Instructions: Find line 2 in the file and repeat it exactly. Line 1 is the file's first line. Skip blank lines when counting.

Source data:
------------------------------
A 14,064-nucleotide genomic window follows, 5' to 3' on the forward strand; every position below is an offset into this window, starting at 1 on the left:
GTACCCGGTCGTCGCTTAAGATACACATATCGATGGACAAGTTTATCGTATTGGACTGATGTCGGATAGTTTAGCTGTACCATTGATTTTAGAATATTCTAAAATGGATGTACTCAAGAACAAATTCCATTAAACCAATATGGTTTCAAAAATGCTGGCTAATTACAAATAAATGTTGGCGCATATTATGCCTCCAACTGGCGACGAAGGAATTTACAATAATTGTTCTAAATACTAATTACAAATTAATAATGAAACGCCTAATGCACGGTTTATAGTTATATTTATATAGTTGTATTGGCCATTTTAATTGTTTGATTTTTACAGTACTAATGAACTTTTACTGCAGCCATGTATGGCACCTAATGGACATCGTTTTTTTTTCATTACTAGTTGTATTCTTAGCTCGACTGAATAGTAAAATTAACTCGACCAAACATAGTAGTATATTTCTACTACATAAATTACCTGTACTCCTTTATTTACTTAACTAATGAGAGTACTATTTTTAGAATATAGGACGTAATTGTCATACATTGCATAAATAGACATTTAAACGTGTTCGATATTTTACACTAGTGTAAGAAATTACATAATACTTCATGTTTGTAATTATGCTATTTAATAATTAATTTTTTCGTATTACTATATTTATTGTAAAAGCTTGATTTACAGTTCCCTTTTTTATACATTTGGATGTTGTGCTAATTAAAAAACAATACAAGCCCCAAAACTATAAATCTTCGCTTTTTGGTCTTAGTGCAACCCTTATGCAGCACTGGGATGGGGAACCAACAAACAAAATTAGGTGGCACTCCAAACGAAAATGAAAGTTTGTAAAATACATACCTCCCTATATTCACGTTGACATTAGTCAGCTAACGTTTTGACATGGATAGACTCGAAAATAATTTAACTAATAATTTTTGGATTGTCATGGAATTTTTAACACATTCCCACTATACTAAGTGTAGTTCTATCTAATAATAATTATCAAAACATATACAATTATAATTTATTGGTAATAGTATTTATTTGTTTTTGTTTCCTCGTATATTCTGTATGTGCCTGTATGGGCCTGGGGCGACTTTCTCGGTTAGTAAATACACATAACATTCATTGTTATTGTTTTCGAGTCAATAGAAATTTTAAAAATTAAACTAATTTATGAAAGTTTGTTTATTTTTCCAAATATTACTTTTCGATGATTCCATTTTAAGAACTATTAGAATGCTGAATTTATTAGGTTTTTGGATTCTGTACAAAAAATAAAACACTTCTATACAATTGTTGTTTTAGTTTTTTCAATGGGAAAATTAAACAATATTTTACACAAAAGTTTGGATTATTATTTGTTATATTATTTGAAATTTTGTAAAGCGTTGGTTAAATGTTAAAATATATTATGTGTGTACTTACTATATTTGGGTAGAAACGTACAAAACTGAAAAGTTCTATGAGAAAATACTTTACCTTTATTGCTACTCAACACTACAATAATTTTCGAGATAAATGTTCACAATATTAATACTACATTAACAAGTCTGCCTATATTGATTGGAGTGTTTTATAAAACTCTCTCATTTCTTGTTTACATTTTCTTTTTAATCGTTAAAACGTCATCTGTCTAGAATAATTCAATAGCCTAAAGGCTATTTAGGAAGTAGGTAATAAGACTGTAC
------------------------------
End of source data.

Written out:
GTACCCGGTCGTCGCTTAAGATACACATATCGATGGACAAGTTTATCGTATTGGACTGATGTCGGATAGTTTAGCTGTACCATTGATTTTAGAATATTCTAAAATGGATGTACTCAAGAACAAATTCCATTAAACCAATATGGTTTCAAAAATGCTGGCTAATTACAAATAAATGTTGGCGCATATTATGCCTCCAACTGGCGACGAAGGAATTTACAATAATTGTTCTAAATACTAATTACAAATTAATAATGAAACGCCTAATGCACGGTTTATAGTTATATTTATATAGTTGTATTGGCCATTTTAATTGTTTGATTTTTACAGTACTAATGAACTTTTACTGCAGCCATGTATGGCACCTAATGGACATCGTTTTTTTTTCATTACTAGTTGTATTCTTAGCTCGACTGAATAGTAAAATTAACTCGACCAAACATAGTAGTATATTTCTACTACATAAATTACCTGTACTCCTTTATTTACTTAACTAATGAGAGTACTATTTTTAGAATATAGGACGTAATTGTCATACATTGCATAAATAGACATTTAAACGTGTTCGATATTTTACACTAGTGTAAGAAATTACATAATACTTCATGTTTGTAATTATGCTATTTAATAATTAATTTTTTCGTATTACTATATTTATTGTAAAAGCTTGATTTACAGTTCCCTTTTTTATACATTTGGATGTTGTGCTAATTAAAAAACAATACAAGCCCCAAAACTATAAATCTTCGCTTTTTGGTCTTAGTGCAACCCTTATGCAGCACTGGGATGGGGAACCAACAAACAAAATTAGGTGGCACTCCAAACGAAAATGAAAGTTTGTAAAATACATACCTCCCTATATTCACGTTGACATTAGTCAGCTAACGTTTTGACATGGATAGACTCGAAAATAATTTAACTAATAATTTTTGGATTGTCATGGAATTTTTAACACATTCCCACTATACTAAGTGTAGTTCTATCTAATAATAATTATCAAAACATATACAATTATAATTTATTGGTAATAGTATTTATTTGTTTTTGTTTCCTCGTATATTCTGTATGTGCCTGTATGGGCCTGGGGCGACTTTCTCGGTTAGTAAATACACATAACATTCATTGTTATTGTTTTCGAGTCAATAGAAATTTTAAAAATTAAACTAATTTATGAAAGTTTGTTTATTTTTCCAAATATTACTTTTCGATGATTCCATTTTAAGAACTATTAGAATGCTGAATTTATTAGGTTTTTGGATTCTGTACAAAAAATAAAACACTTCTATACAATTGTTGTTTTAGTTTTTTCAATGGGAAAATTAAACAATATTTTACACAAAAGTTTGGATTATTATTTGTTATATTATTTGAAATTTTGTAAAGCGTTGGTTAAATGTTAAAATATATTATGTGTGTACTTACTATATTTGGGTAGAAACGTACAAAACTGAAAAGTTCTATGAGAAAATACTTTACCTTTATTGCTACTCAACACTACAATAATTTTCGAGATAAATGTTCACAATATTAATACTACATTAACAAGTCTGCCTATATTGATTGGAGTGTTTTATAAAACTCTCTCATTTCTTGTTTACATTTTCTTTTTAATCGTTAAAACGTCATCTGTCTAGAATAATTCAATAGCCTAAAGGCTATTTAGGAAGTAGGTAATAAGACTGTAC